Confusion and Distrust
I comply unconditionally with the pandemic regulations that restrict my freedom because they are the law and I am not exempt from the law. I miss my friends and family and normal life, but personal preferences have to come second. If I thought the regulations (or any other laws) were unconscionable, my disobedience would be Rawlsian: noisy, public, reasoned, and intended to change the law for the better. I would accept my punishment as the price to be paid.
The Covid-19 regulations are draconian, inconsistent, obscure and inconvenient, but they are not unconscionable. They do not require me to do things that the state should never make its citizens do. They are proportionate to the threat that the virus poses to health services, and necessary to slow the spread of the disease and protect those services: or at least, they are arguably so. The law and the reasons for it make sense. The regulations are contained within statutory instruments. They alone are the law. They are the ‘rules’. They can be enforced with criminal sanctions. Guidance and advice are not rules and cannot be legally enforced.
The official thinking and language around the regulations, on the other hand, are a source of confusion and distrust. The government’s advice and guidance are not part of the law, but ministers and broadcasters constantly muddle them. It may be foolish and dangerous to ignore the guidance, but it has no legal standing. There is no ‘rule’ against exercising more than once a day, or travelling to take exercise, or sitting on a bench. Ministers who issue law-like commands that go beyond the regulations are misleading the public. Such commands are not rules. They have no legal force.
You might wonder how any normal person is expected to understand the regulations – for England currently, The Health Protection (Coronavirus, Restrictions) (No. 3) and (All Tiers) (England) (Amendment) Regulations 2021 – when you see how the updates are drafted:
(4) In paragraph 2—
(a) in sub-paragraph (2), omit paragraphs (d) and (da);
(b) in sub-paragraph (3)—
(i) in paragraph (a), omit “and (d)(ii)”;
(ii) in paragraph (b), omit “and (d)(iii)”;
The home secretary, for one, doesn’t understand them: at the press conference on 12 January she said ‘the rules are clear’ and we can leave home for recreation; the regulations do not define recreation, but it is one of the things they expressly forbid. On the same day, the prime minister was condemned for taking his bicycle seven miles from home to exercise – perfectly legal, if inconsistent with the ‘stay at home’ advice. Confusion reigns. That makes it all the more important to be clear about what the law forbids, and what the experts advise.
The devolved nations have their own rules, as does each tier. London has had five sets of rules since early December: the second national lockdown until 2 December; Tier 2 (2 to 15 December); Tier 3 (16 to 19 December); Tier 4 (20 December to 6 January, with the Christmas relaxation withdrawn); and now the third national lockdown. The pace of the pandemic may justify changes, but the number of new variant rules only adds to the confusion. Needlessly, because the politics of Covid-19 mean that the rules are always late, never proactive. Each leak or solemn announcement (‘alas’) is more performative than the last.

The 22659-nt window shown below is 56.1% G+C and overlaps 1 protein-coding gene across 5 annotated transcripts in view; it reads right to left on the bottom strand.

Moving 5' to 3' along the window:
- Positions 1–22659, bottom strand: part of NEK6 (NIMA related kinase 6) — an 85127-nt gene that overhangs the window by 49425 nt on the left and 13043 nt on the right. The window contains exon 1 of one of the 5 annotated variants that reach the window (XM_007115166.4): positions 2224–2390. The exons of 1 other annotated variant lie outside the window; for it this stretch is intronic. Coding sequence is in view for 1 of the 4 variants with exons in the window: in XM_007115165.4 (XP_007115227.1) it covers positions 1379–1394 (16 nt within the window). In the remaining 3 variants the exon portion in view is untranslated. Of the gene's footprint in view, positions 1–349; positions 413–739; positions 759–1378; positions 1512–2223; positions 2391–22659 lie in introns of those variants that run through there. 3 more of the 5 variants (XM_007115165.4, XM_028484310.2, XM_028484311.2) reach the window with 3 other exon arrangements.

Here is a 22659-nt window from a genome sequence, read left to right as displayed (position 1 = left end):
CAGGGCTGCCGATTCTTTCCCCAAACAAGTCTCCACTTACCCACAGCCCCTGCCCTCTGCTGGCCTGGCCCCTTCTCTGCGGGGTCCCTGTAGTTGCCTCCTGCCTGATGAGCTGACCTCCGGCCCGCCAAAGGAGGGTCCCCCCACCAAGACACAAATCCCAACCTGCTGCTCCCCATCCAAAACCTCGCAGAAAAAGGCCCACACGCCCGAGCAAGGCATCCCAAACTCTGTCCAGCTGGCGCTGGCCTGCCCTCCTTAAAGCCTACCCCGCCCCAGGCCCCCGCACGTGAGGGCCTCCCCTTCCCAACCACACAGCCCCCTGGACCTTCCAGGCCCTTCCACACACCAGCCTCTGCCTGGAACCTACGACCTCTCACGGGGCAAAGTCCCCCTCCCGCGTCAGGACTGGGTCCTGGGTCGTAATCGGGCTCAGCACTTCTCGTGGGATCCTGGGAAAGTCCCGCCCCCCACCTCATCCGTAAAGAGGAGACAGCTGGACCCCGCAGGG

A government that takes away cherished freedoms must make a watertight case for it. Ours has consistently failed, because it has lost credibility and trust. It is not only the confusion over what is law and what is advice, or the mess over the ‘world-beating’ test-and trace system, or Dominic Cummings’s visit to Barnard Castle and the protection he received. Aside from the exigencies of Covid-19, taking away freedoms and creating confusion are the hallmarks of this government: they boast of ending freedom of movement, and access to the freedoms of the single market. And, like a self-interested lockdown rule-breaker, they threaten to breach international treaties because they think laws and norms are provisional, to be ignored at will. Why should the people of this ‘great and freedom-loving country’, as Johnson calls it, be any different?
And yet, the vast majority see the sense in complying with what they at least think are the rules, in order to suppress the virus, in spite of the government’s mixed messages. Some will over-comply, by doing less than is permitted or advised. We should worry about the elderly, scared and vulnerable, who deny themselves contacts that they can and should have. On the other hand, there’s no persuading the irreconcilable anti-vax cranks and Covid-deniers who will defy any interference with their selfish desires.
In the short term, it matters if people do not know what the law forbids – that includes the police, whose every mistaken crackdown breeds more distrust. Distrust and confusion are the virus’s friends. And for the future, it matters greatly if ministers think they can order us about without a legal basis, and if we grow used to it.